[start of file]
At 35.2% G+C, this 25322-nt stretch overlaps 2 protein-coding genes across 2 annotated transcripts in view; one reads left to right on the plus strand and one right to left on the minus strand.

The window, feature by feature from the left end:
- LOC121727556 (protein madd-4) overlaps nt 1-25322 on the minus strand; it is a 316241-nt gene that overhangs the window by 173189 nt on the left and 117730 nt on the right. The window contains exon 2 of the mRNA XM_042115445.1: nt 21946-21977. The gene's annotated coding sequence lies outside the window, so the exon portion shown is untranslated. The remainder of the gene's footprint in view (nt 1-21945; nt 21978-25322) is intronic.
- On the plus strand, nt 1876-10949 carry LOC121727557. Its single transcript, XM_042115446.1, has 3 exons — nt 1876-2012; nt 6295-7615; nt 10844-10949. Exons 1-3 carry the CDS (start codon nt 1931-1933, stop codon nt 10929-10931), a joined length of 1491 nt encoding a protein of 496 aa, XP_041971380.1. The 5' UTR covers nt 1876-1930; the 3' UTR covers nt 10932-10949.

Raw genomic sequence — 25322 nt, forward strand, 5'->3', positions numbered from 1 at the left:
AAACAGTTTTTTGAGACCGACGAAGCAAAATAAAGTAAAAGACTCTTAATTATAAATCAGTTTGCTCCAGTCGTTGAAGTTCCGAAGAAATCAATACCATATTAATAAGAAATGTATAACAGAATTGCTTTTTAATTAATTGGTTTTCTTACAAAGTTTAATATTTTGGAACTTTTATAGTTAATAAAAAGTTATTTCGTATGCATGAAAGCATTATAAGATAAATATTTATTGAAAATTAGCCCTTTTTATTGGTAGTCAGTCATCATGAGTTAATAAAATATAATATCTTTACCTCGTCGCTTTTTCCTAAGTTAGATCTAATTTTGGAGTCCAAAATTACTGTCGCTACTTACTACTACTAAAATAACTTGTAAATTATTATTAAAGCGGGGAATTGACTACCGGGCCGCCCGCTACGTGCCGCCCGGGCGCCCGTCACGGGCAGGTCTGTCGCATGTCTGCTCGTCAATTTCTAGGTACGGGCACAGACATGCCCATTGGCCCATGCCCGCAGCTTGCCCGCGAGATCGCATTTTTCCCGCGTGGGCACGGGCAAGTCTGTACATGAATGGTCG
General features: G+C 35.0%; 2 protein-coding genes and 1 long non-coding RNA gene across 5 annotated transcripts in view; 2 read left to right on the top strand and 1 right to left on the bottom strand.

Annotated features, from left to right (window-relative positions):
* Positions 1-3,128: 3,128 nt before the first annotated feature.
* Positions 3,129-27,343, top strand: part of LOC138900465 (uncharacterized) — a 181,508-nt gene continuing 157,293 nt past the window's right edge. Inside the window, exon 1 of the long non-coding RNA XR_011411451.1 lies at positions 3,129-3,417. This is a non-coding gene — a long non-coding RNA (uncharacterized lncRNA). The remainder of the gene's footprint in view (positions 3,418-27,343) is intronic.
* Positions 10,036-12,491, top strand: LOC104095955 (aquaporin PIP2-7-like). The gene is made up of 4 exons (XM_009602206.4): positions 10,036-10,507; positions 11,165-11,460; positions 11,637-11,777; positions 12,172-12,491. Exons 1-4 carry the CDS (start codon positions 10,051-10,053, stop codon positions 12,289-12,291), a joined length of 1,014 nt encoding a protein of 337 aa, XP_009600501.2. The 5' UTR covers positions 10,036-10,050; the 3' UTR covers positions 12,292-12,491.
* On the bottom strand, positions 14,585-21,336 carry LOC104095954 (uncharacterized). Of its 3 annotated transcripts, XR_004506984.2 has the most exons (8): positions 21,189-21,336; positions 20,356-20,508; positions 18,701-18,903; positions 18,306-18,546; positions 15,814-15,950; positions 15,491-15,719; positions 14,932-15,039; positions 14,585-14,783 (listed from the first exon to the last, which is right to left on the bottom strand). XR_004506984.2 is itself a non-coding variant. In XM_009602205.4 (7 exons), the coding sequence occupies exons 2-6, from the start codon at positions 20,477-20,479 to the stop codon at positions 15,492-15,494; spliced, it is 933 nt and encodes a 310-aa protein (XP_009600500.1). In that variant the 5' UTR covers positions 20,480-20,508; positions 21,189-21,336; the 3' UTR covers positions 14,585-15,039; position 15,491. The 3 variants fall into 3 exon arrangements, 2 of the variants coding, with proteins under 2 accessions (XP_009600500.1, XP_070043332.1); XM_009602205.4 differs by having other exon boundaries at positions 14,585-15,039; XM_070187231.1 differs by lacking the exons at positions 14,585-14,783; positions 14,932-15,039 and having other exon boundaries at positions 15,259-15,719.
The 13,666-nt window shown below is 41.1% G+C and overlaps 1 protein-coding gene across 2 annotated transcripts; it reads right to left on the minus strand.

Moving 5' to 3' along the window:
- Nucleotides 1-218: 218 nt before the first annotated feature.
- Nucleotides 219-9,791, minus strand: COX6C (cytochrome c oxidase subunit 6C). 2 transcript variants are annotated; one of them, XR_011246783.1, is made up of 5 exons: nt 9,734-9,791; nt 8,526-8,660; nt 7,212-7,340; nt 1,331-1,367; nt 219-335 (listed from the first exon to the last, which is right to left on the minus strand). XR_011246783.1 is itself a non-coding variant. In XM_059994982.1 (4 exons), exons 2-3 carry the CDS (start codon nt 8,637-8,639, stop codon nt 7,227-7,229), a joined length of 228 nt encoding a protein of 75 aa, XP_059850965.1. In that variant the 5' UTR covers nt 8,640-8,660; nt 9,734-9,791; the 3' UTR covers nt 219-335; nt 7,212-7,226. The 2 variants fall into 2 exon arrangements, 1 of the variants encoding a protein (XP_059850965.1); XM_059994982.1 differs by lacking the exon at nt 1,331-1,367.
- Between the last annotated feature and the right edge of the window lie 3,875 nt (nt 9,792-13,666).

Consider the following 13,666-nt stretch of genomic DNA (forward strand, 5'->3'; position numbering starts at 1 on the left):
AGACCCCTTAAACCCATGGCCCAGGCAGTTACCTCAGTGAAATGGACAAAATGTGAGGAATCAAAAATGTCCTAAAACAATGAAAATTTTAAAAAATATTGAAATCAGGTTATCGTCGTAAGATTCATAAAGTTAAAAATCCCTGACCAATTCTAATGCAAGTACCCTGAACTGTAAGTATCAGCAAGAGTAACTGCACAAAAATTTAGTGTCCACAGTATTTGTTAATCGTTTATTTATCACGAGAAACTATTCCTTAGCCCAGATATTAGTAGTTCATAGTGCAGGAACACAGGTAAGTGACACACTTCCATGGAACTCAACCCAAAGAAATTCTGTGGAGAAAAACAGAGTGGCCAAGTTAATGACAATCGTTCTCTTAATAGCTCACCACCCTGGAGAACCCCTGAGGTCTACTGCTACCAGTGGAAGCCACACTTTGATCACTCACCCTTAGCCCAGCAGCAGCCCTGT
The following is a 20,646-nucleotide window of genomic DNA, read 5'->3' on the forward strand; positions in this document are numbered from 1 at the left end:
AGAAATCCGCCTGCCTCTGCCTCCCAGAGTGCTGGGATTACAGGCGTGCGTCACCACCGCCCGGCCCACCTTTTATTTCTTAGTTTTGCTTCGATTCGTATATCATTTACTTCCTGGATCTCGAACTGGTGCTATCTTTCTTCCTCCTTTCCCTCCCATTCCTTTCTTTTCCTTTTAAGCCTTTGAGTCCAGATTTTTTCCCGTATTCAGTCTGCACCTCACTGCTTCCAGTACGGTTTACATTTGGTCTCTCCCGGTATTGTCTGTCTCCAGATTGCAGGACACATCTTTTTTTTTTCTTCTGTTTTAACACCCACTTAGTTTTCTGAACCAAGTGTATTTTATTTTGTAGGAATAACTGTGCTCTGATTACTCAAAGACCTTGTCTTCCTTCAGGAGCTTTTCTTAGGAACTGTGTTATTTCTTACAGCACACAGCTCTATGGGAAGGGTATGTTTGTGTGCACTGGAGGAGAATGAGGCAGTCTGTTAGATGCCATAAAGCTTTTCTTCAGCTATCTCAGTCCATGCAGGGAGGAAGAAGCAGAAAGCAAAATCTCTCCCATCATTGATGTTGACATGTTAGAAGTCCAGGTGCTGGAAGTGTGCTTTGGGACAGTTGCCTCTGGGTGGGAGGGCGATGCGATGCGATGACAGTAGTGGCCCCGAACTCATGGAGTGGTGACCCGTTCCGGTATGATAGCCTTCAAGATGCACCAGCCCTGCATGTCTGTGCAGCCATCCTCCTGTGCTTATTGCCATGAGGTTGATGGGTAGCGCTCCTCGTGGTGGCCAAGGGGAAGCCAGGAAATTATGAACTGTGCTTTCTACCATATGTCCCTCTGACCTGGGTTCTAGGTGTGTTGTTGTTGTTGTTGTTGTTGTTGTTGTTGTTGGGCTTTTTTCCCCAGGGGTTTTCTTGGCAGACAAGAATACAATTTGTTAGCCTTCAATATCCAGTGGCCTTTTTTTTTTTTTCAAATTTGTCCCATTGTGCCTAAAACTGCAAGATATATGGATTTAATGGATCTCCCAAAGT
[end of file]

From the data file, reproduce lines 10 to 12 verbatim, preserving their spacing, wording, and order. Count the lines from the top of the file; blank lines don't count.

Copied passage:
* Positions 3,129-27,343, top strand: part of LOC138900465 (uncharacterized) — a 181,508-nt gene continuing 157,293 nt past the window's right edge. Inside the window, exon 1 of the long non-coding RNA XR_011411451.1 lies at positions 3,129-3,417. This is a non-coding gene — a long non-coding RNA (uncharacterized lncRNA). The remainder of the gene's footprint in view (positions 3,418-27,343) is intronic.
* Positions 10,036-12,491, top strand: LOC104095955 (aquaporin PIP2-7-like). The gene is made up of 4 exons (XM_009602206.4): positions 10,036-10,507; positions 11,165-11,460; positions 11,637-11,777; positions 12,172-12,491. Exons 1-4 carry the CDS (start codon positions 10,051-10,053, stop codon positions 12,289-12,291), a joined length of 1,014 nt encoding a protein of 337 aa, XP_009600501.2. The 5' UTR covers positions 10,036-10,050; the 3' UTR covers positions 12,292-12,491.
* On the bottom strand, positions 14,585-21,336 carry LOC104095954 (uncharacterized). Of its 3 annotated transcripts, XR_004506984.2 has the most exons (8): positions 21,189-21,336; positions 20,356-20,508; positions 18,701-18,903; positions 18,306-18,546; positions 15,814-15,950; positions 15,491-15,719; positions 14,932-15,039; positions 14,585-14,783 (listed from the first exon to the last, which is right to left on the bottom strand). XR_004506984.2 is itself a non-coding variant. In XM_009602205.4 (7 exons), the coding sequence occupies exons 2-6, from the start codon at positions 20,477-20,479 to the stop codon at positions 15,492-15,494; spliced, it is 933 nt and encodes a 310-aa protein (XP_009600500.1). In that variant the 5' UTR covers positions 20,480-20,508; positions 21,189-21,336; the 3' UTR covers positions 14,585-15,039; position 15,491. The 3 variants fall into 3 exon arrangements, 2 of the variants coding, with proteins under 2 accessions (XP_009600500.1, XP_070043332.1); XM_009602205.4 differs by having other exon boundaries at positions 14,585-15,039; XM_070187231.1 differs by lacking the exons at positions 14,585-14,783; positions 14,932-15,039 and having other exon boundaries at positions 15,259-15,719.